By 2025, have all practices and controls in place to achieve applicable water quality (i.e., dissolved oxygen, water clarity/submerged aquatic vegetation and chlorophyll a) standards as articulated in the Chesapeake Bay Total Maximum Daily Load.
As of 2019, best management practices (BMPs) to reduce pollution are in place to achieve 39% of the nitrogen reductions, 49% of the phosphorus reductions and 100% of the sediment reductions needed to attain applicable water quality standards when compared to the 2009 baseline established in the Chesapeake Bay Total Maximum Daily Load (Bay TMDL).
According to the Chesapeake Assessment Scenario Tool (CAST), BMPs (pollution controls) put in place in the Chesapeake Bay watershed between 2009 and 2019 lowered nitrogen loads 11%, phosphorus loads 10% and sediment loads 4%. According to BMP and wastewater data from jurisdictions, and the watershed conditions incorporated in CAST, the reductions in estimated nitrogen and phosphorus pollution loads between 2009 and 2019 are mostly due to upgrades to wastewater treatment facilities. The reductions in sediment loads are primarily from the agricultural sector. Between 2018 and 2019, nitrogen loads decreased an estimated 0.5% compared to the average annual load change of 1.2%, phosphorus loads increased an estimated 3% compared to the average annual load reduction of 1.5%, and sediment loads decreased an estimated 0.6% compared to the average annual load reduction of 0.4%.
Modeled Nitrogen Loads to the Chesapeake Bay (1985-2019)
Loads simulated using CAST17 and jurisdiction-reported data on wastewater discharges.
The Chesapeake Bay Program’s nutrient pollution load estimates were generated using the Phase 6 version of CAST (also known as CAST17) and wastewater discharge data reported by jurisdictions and calibrated using monitoring data. For detailed descriptions of CAST, please visit the CAST Model Documentation website.
Jurisdictions have described the steps they are taking to reduce pollution and achieve the Bay TMDL allocations in their respective Watershed Implementation Plans (WIPs). Jurisdictions developed and submitted Phase I WIPs in 2010, Phase II WIPs in 2012 and Phase III WIPs in 2019. Final planning targets for sediment and source sectors have been established since last year’s reporting period. All other planning target loads were adjusted after the jurisdictions’ Phase III Watershed Implementation Plans (WIPs) were finalized in 2019 using the same process that established the Bay Total Maximum Daily Load (TMDL) in 2010.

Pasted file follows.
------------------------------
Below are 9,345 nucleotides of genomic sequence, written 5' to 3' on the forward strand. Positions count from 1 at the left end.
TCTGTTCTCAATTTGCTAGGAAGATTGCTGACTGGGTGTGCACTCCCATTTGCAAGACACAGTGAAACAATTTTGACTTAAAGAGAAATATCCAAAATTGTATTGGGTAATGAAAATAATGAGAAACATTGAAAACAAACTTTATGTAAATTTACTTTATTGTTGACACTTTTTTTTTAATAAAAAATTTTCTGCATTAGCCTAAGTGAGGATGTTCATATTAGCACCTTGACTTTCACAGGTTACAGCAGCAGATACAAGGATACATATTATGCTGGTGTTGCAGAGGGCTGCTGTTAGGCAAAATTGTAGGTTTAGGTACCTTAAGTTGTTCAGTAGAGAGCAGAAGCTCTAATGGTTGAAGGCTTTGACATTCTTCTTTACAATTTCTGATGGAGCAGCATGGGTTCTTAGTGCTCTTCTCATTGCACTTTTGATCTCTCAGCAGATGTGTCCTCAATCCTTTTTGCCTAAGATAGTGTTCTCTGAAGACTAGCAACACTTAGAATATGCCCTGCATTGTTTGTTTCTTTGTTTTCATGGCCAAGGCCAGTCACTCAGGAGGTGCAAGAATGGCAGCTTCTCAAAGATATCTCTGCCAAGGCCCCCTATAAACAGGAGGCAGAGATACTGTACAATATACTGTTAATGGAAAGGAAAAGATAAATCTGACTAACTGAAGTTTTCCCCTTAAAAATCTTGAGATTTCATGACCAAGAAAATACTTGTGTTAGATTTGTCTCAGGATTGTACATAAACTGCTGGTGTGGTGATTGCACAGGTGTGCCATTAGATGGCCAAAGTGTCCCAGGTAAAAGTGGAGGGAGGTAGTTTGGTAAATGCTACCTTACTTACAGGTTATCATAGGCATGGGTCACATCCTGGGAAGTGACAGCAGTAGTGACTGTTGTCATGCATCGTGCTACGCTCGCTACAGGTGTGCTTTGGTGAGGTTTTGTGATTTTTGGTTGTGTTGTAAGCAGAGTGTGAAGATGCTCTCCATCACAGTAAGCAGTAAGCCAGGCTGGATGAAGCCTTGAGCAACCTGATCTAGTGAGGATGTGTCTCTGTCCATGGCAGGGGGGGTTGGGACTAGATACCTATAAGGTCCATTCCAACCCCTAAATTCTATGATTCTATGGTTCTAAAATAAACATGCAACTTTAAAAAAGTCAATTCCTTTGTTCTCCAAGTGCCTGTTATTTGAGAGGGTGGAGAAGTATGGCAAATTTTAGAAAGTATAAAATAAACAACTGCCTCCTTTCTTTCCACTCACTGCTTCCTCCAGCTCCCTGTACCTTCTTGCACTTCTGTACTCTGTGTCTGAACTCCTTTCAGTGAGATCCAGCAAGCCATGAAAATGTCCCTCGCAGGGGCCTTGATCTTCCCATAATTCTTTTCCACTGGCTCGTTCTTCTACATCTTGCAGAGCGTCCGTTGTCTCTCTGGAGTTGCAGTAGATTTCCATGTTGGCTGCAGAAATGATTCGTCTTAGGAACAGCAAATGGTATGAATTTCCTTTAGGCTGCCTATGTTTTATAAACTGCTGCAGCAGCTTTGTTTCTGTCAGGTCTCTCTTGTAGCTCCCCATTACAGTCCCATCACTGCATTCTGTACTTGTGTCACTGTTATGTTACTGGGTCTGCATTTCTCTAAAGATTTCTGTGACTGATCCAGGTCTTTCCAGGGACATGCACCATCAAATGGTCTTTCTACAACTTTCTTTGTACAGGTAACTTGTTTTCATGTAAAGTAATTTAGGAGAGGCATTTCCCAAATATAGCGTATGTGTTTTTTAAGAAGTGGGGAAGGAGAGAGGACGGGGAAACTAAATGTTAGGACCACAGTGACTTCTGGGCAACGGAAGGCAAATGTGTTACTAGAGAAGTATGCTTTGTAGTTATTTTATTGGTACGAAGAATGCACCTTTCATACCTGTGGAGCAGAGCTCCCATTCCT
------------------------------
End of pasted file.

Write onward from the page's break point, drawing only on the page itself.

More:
Resource availability, location and other factors can influence a jurisdiction’s decision and ability to implement certain practices in certain sectors. More information about nitrogen, phosphorus and sediment loads and practices can be found on the CAST website. Programmatic milestones are maintained and updated every two years on the websites of each jurisdiction: Delaware, Maryland, New York, Pennsylvania, Virginia, West Virginia and the District of Columbia. The next milestone period is 2020-2021.
The Chesapeake Bay Program also uses water quality monitoring data to track the partnership’s progress towards attaining water quality standards and to examine trends in reducing nitrogen, phosphorus and sediment in the watershed.
Participating partners have described the steps they will take to achieve the 2025 Watershed Implementation Plan (WIP) outcome in their individual WIPs. To track the achievement of these outcomes, partners have committed to:
Collecting, verifying and reporting BMP data;
Evaluating the effectiveness of pollution controls;
Enhancing water quality monitoring efforts; and
Adhering to the TMDL Accountability Framework.
Monitoring and assessing progress toward the 2017 WIP outcome occurred through the 2017 Midpoint Assessment. This review of 2017 progress led to enhanced modeling tools that addressed emerging issues like climate change and the TMDL Accountability Framework, which helps provide confidence that the necessary pollution reductions will occur to achieve the 2025 WIP outcome.
As part of the Chesapeake Bay Program’s partnership-wide implementation of adaptive management, progress toward the 2025 outcome will again be reviewed and discussed by the Management Board in August of 2020.